This analysis focuses on enrolled EVICT participants who qualified for cataract surgery and in whom EBOV RNA was not detected in ocular fluid [Figure 1]. RT-PCR was done as it has been shown that virus can exist undetected in fluids such as semen, breast milk and the aqueous humour of the eye.[1] Participants who opted for surgery received MSICS with intraocular lens (IOL) implantation. Cataract was classified as nuclear sclerotic, posterior subcapsular, anterior subcapsular, uveitic white cataract, and uveitic white cataract with anterior capsular fibrosis and graded from one to four. The RT-PCR and MSICS protocol has been previously reported in the Supplemental Appendix of the EVICT Study: RT-PCR and Cataract Surgery Outcomes in Ebola Survivors in Sierra Leone.[9] Briefly, patients undergoing MSICS were anesthetised with a retrobulbar block with 2% lidocaine without epinephrine. Using aseptic surgical technique with an eyelid speculum, 100–150 microliters of aqueous humour was aspirated for RT-PCR analysis. Viscoelastic was instilled into the anterior chamber. Conjunctival peritomy was fashioned at the superior corneoscleral limbus. Following low-temperature cautery to maintain homeostasis, a frown shaped incision was made and a microkeratome was used to enter the anterior chamber. A cystotome was used to fashion ‘envelope’ shaped capsulorhexis, after which the cystotome was used to engage and remove the lens nucleus. The cortical remnants were removed with manual aspiration and irrigation with balanced saline solution. An IOL of predetermined lens power to achieve a post-operative refractive error of −0.50– 1.00 Diopters was inserted. A 10-0 nylon suture was placed if needed and subconjunctival ceftazidime and dexamethasone injections were instilled. An eye patch and protective shield were subsequently secured for removal the following day. Post-operative VA evaluations were conducted at 1 day, week, month and 3–4 months. Post-surgery National Eye Institute 25-Item Visual Function Questionnaire (NEI VFQ-25) assessments were conducted at 1 month and 3–4 months.

CONSORT diagram – Ebola Viral Persistence in Ocular Tissues and Fluids (EVICT) participants included in analysis of visual acuity and national eye institute visual function questionnaire 25 vision-related quality of life before and after cataract surgery. N: number of subjects, NEI-VFQ25: National Eye Institute Visual Functional Questionnaire 25.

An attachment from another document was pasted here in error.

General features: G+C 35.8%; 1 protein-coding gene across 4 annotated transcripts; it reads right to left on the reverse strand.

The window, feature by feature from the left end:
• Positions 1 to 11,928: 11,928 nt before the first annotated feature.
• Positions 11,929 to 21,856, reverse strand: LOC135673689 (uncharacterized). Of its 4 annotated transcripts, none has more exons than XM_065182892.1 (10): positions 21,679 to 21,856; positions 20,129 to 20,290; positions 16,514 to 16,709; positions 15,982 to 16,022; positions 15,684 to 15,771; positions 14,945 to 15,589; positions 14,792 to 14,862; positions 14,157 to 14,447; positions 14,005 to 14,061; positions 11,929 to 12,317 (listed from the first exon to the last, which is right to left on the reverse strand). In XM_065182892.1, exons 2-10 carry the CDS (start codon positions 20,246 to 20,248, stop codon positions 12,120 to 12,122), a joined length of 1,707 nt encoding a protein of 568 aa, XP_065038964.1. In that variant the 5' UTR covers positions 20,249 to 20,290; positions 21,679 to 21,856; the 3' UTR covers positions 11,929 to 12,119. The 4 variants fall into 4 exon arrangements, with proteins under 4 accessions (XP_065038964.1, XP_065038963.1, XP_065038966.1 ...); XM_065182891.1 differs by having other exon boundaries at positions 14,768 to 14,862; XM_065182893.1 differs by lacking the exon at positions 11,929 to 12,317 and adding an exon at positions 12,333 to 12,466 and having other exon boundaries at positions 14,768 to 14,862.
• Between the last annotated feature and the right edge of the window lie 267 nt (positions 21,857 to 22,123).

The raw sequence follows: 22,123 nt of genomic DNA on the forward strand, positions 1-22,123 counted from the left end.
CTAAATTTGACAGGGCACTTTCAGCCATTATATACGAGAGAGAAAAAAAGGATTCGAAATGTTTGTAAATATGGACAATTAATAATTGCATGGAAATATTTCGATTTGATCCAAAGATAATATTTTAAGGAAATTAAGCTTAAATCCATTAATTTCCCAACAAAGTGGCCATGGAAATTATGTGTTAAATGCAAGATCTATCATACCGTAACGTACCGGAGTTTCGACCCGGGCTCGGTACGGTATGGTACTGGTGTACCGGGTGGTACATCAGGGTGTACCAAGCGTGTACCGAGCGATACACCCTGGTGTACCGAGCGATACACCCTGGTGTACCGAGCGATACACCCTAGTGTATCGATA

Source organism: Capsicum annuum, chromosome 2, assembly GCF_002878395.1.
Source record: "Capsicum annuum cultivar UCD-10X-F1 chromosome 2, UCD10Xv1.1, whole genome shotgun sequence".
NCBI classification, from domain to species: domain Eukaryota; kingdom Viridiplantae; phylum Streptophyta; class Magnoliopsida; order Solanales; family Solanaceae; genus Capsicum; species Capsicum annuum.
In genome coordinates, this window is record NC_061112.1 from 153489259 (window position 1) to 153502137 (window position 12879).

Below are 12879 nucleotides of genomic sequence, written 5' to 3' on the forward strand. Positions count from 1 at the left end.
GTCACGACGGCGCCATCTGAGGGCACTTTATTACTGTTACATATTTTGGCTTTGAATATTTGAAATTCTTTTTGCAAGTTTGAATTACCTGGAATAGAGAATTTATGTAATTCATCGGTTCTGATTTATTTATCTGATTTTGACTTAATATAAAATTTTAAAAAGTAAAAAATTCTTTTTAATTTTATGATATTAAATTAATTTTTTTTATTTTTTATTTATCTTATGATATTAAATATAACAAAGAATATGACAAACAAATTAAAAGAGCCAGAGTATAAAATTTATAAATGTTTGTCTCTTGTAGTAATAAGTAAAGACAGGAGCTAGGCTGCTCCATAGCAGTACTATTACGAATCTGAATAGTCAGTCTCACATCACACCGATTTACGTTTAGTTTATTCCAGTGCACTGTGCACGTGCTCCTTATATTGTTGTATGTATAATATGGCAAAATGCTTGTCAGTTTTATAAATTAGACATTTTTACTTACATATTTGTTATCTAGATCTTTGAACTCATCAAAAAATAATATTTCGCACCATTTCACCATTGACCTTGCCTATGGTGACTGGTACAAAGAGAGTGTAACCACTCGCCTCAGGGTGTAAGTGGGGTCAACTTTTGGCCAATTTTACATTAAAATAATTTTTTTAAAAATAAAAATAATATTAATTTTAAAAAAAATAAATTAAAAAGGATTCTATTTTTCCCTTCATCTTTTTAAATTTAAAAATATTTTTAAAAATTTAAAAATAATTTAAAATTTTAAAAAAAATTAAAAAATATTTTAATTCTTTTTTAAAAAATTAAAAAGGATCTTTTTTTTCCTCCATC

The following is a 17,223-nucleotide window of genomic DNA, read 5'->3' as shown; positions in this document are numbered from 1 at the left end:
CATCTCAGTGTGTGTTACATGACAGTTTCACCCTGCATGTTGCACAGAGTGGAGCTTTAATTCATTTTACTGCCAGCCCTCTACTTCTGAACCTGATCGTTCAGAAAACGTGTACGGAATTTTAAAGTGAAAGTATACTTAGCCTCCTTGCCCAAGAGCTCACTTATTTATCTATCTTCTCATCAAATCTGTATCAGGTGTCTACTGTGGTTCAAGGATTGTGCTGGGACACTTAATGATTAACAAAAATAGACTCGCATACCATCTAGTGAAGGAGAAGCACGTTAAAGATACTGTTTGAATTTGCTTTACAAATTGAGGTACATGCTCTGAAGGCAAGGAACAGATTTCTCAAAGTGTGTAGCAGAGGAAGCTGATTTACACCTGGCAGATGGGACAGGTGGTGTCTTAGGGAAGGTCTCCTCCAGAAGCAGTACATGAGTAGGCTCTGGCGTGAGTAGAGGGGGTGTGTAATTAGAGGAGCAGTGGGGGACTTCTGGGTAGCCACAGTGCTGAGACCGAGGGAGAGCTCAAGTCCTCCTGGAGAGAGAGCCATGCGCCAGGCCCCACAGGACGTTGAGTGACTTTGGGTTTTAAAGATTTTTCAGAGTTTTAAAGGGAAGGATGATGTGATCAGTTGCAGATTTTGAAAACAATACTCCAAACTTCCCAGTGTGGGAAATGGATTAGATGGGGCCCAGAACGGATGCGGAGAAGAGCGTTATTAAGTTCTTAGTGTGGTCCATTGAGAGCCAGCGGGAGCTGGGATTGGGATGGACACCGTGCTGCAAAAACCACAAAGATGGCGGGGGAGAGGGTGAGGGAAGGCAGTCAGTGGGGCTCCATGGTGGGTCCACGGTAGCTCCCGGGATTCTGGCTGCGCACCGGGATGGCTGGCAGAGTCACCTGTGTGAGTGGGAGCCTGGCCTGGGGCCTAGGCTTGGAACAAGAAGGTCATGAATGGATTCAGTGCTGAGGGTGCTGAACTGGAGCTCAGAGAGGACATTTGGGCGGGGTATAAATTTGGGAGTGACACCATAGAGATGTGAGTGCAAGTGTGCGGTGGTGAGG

Figure 1:
CONSORT diagram – Ebola Viral Persistence in Ocular Tissues and Fluids (EVICT) participants included in analysis of visual acuity and national eye institute visual function questionnaire 25 vision-related quality of life before and after cataract surgery. N: number of subjects, NEI-VFQ25: National Eye Institute Visual Functional Questionnaire 25.

Data collection and outcomes

At enrolment, data were collected on age, sex and medical history. VA and vision-related QoL were assessed preand post-surgical intervention. VA was assessed using the Tumbling ‘E’ chart and converted to the logarithm of the minimal angle of resolution (logMAR) for statistical analyses of the study eye. Counting fingers and hand motions were converted to logMAR as previously described.[12] The eye with worse vision was selected as the study eye. Vision-related QoL was assessed using the NEI VFQ-25.[12,13] A trained staff member with oversight from physician investigators administered the questionnaire to subjects in the EVICT study in English, Krio, or the patient’s dialect using interpretation. The NEI VFQ-25 consists of a base set of 25 vision-targeted questions representing 11 vision-related constructs, including a single-item general health rating question that does not contribute to the calculation of the overall composite score. The NEI VFQ-25 was scored by methods previously described by Mangione et al.[13,14] The original numeric response score from the questionnaire was recoded to a value of 0–100 depending on the item numbers per category and averaged based on the algorithm to generate the NEI VFQ-25 sub-scale scores. The overall composite score was determined by averaging the vision-related sub-scale scores and excluding the general health score. The general health score was determined by converting the original numeric response value of 1–5 to its corresponding recoded score of 0–100. Higher scores represent a better vision-related QoL. Per the NEI VFQ-25 scoring algorithm guidelines described by Mangione, questions that are left unanswered are not included when calculating the sub-scale scores.[13] The subscales that have at least one question answered can be used to generate a sub-scale score, with scores representing the average of all questions answered.

Statistical analysis